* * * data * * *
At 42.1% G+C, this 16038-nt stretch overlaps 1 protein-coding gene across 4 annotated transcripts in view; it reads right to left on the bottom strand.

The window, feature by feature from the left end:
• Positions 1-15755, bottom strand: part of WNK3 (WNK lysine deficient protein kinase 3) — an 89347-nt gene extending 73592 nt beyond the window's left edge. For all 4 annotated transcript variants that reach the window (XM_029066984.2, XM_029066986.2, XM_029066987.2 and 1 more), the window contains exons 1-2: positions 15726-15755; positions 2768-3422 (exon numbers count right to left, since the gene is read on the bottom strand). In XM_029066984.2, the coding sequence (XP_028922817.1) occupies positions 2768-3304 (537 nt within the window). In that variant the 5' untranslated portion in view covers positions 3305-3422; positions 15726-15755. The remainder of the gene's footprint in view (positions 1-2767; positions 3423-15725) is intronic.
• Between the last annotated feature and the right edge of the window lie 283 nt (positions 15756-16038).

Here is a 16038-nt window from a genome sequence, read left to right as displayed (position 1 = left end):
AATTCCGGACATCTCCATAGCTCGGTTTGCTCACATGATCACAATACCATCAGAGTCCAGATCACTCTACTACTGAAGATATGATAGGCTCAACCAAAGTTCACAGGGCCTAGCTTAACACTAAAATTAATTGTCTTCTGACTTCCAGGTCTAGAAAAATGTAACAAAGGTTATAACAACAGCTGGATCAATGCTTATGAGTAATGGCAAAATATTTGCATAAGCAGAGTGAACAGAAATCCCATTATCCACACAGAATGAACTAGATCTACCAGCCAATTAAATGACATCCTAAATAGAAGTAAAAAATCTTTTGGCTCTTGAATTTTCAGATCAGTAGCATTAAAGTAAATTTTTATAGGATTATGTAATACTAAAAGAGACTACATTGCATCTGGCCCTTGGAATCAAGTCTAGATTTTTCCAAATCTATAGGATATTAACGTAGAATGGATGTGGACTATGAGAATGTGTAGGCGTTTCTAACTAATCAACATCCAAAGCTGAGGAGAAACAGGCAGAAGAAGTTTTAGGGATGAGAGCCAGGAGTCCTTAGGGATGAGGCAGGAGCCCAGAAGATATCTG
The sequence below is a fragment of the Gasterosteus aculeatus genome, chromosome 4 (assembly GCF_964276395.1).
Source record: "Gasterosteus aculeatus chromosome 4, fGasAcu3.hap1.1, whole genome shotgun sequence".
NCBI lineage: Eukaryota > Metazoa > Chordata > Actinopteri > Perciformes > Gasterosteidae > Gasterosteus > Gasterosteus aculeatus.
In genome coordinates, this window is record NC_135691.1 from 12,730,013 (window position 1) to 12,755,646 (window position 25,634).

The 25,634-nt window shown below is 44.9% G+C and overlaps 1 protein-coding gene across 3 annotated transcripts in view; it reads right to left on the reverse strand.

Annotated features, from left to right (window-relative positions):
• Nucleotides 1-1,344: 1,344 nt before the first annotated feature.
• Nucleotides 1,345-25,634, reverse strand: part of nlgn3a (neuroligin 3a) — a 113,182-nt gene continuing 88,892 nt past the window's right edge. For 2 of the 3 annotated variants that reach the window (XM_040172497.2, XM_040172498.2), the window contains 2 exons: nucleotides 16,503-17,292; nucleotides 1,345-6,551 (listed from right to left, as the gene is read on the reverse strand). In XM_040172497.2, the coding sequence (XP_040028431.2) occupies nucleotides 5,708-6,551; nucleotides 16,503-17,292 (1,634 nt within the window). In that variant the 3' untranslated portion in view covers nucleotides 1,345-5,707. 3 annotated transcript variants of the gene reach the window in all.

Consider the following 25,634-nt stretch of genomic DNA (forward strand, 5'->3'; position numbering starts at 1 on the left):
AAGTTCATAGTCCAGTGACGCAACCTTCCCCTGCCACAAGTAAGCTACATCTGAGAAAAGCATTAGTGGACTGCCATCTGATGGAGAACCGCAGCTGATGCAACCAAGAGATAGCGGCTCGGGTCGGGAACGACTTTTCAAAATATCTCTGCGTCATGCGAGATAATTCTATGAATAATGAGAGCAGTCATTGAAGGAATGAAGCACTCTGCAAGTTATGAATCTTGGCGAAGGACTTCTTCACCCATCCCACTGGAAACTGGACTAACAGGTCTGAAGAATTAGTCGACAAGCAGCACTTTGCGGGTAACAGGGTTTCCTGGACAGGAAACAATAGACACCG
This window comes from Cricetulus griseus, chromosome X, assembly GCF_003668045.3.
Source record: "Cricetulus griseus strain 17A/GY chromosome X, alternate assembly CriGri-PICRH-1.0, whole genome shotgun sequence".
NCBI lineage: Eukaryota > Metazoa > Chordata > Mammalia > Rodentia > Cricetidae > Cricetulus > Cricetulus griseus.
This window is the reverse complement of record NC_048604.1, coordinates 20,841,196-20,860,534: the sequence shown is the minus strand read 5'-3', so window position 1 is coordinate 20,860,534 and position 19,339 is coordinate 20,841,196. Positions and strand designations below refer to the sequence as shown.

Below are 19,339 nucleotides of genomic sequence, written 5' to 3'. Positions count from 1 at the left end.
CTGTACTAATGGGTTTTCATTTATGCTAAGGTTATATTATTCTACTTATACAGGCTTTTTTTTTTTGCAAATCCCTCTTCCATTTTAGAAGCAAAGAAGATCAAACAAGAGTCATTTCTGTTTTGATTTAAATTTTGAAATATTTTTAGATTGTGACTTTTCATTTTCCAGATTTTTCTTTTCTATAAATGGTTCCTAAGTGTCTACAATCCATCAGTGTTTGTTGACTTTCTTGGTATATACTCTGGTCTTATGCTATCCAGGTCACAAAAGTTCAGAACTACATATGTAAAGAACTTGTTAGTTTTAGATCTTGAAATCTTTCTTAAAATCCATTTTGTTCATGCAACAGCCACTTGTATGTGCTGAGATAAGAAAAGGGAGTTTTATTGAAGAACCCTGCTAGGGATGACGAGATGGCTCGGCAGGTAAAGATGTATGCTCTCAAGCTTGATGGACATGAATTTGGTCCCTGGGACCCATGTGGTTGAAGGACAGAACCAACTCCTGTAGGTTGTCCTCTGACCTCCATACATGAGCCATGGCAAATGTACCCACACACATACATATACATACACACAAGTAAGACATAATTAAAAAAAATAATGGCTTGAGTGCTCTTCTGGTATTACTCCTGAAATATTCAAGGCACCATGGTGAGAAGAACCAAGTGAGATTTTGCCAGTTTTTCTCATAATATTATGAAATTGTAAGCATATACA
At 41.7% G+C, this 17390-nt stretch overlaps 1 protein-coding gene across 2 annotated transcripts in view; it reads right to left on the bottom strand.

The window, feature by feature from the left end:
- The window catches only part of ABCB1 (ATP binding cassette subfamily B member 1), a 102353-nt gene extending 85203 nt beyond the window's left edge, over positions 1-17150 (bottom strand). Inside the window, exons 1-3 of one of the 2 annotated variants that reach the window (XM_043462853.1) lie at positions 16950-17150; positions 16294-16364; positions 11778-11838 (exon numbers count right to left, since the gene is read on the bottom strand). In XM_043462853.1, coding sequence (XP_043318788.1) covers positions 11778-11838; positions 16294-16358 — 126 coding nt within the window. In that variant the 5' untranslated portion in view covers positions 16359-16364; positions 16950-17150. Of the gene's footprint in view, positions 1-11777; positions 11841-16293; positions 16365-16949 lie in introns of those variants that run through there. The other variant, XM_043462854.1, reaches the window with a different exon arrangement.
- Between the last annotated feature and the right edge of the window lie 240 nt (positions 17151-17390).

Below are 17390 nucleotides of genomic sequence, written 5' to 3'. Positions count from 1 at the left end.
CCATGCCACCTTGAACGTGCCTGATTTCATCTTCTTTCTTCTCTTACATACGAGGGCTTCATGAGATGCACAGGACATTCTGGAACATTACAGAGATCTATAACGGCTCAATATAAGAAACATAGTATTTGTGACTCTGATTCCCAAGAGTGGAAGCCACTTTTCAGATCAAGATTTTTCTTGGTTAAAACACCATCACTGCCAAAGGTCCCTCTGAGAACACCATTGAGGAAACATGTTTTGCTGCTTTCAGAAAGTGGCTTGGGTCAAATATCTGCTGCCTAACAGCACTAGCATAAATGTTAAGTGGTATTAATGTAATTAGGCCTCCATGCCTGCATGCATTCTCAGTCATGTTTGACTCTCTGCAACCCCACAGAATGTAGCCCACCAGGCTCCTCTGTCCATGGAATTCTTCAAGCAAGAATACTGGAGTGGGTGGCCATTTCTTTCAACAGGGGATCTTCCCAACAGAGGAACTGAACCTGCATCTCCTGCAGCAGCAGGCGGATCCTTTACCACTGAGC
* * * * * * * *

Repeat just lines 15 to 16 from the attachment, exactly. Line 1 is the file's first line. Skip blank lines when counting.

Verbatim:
Consider the following 25,634-nt stretch of genomic DNA (forward strand, 5'->3'; position numbering starts at 1 on the left):
AAGTTCATAGTCCAGTGACGCAACCTTCCCCTGCCACAAGTAAGCTACATCTGAGAAAAGCATTAGTGGACTGCCATCTGATGGAGAACCGCAGCTGATGCAACCAAGAGATAGCGGCTCGGGTCGGGAACGACTTTTCAAAATATCTCTGCGTCATGCGAGATAATTCTATGAATAATGAGAGCAGTCATTGAAGGAATGAAGCACTCTGCAAGTTATGAATCTTGGCGAAGGACTTCTTCACCCATCCCACTGGAAACTGGACTAACAGGTCTGAAGAATTAGTCGACAAGCAGCACTTTGCGGGTAACAGGGTTTCCTGGACAGGAAACAATAGACACCG